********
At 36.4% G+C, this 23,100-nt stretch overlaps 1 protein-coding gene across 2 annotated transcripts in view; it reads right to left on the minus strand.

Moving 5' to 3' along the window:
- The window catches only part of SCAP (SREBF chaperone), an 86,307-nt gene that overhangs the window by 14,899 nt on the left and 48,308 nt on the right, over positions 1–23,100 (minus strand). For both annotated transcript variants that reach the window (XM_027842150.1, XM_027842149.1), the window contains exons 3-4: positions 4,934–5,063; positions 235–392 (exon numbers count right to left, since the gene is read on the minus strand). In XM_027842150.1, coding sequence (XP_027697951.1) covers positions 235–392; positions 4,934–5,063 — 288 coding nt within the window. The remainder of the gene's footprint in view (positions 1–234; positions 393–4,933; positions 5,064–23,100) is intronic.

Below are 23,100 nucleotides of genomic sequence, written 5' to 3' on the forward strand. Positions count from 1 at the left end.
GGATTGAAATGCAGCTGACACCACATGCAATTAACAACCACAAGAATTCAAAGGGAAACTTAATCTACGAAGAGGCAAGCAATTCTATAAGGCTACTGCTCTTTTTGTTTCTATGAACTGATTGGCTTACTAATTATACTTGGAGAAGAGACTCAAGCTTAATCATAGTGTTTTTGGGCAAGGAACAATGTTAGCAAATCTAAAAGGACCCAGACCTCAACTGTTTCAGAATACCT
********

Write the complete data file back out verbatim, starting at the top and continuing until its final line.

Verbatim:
At 36.4% G+C, this 23,100-nt stretch overlaps 1 protein-coding gene across 2 annotated transcripts in view; it reads right to left on the minus strand.

Moving 5' to 3' along the window:
- The window catches only part of SCAP (SREBF chaperone), an 86,307-nt gene that overhangs the window by 14,899 nt on the left and 48,308 nt on the right, over positions 1–23,100 (minus strand). For both annotated transcript variants that reach the window (XM_027842150.1, XM_027842149.1), the window contains exons 3-4: positions 4,934–5,063; positions 235–392 (exon numbers count right to left, since the gene is read on the minus strand). In XM_027842150.1, coding sequence (XP_027697951.1) covers positions 235–392; positions 4,934–5,063 — 288 coding nt within the window. The remainder of the gene's footprint in view (positions 1–234; positions 393–4,933; positions 5,064–23,100) is intronic.

Below are 23,100 nucleotides of genomic sequence, written 5' to 3' on the forward strand. Positions count from 1 at the left end.
GGATTGAAATGCAGCTGACACCACATGCAATTAACAACCACAAGAATTCAAAGGGAAACTTAATCTACGAAGAGGCAAGCAATTCTATAAGGCTACTGCTCTTTTTGTTTCTATGAACTGATTGGCTTACTAATTATACTTGGAGAAGAGACTCAAGCTTAATCATAGTGTTTTTGGGCAAGGAACAATGTTAGCAAATCTAAAAGGACCCAGACCTCAACTGTTTCAGAATACCT